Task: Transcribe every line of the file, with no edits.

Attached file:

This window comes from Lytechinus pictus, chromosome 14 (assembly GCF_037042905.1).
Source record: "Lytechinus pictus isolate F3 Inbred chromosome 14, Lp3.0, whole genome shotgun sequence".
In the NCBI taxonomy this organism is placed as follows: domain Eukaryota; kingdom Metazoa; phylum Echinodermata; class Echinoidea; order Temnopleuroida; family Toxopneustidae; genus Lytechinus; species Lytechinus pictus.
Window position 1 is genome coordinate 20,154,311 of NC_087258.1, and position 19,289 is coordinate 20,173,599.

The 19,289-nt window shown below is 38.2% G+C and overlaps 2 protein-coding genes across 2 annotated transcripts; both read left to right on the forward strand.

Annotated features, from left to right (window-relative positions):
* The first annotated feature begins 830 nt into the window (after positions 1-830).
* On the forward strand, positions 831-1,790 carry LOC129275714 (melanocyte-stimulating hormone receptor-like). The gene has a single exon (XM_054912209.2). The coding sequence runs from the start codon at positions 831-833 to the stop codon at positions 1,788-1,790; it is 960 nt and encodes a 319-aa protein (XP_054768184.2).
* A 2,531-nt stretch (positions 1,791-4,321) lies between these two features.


This window comes from Lytechinus pictus, chromosome 14 (assembly GCF_037042905.1).
Source record: "Lytechinus pictus isolate F3 Inbred chromosome 14, Lp3.0, whole genome shotgun sequence".
In the NCBI taxonomy this organism is placed as follows: domain Eukaryota; kingdom Metazoa; phylum Echinodermata; class Echinoidea; order Temnopleuroida; family Toxopneustidae; genus Lytechinus; species Lytechinus pictus.
Window position 1 is genome coordinate 20,154,311 of NC_087258.1, and position 19,289 is coordinate 20,173,599.

The 19,289-nt window shown below is 38.2% G+C and overlaps 2 protein-coding genes across 2 annotated transcripts; both read left to right on the forward strand.

Annotated features, from left to right (window-relative positions):
* The first annotated feature begins 830 nt into the window (after positions 1-830).
* On the forward strand, positions 831-1,790 carry LOC129275714 (melanocyte-stimulating hormone receptor-like). The gene has a single exon (XM_054912209.2). The coding sequence runs from the start codon at positions 831-833 to the stop codon at positions 1,788-1,790; it is 960 nt and encodes a 319-aa protein (XP_054768184.2).
* A 2,531-nt stretch (positions 1,791-4,321) lies between these two features.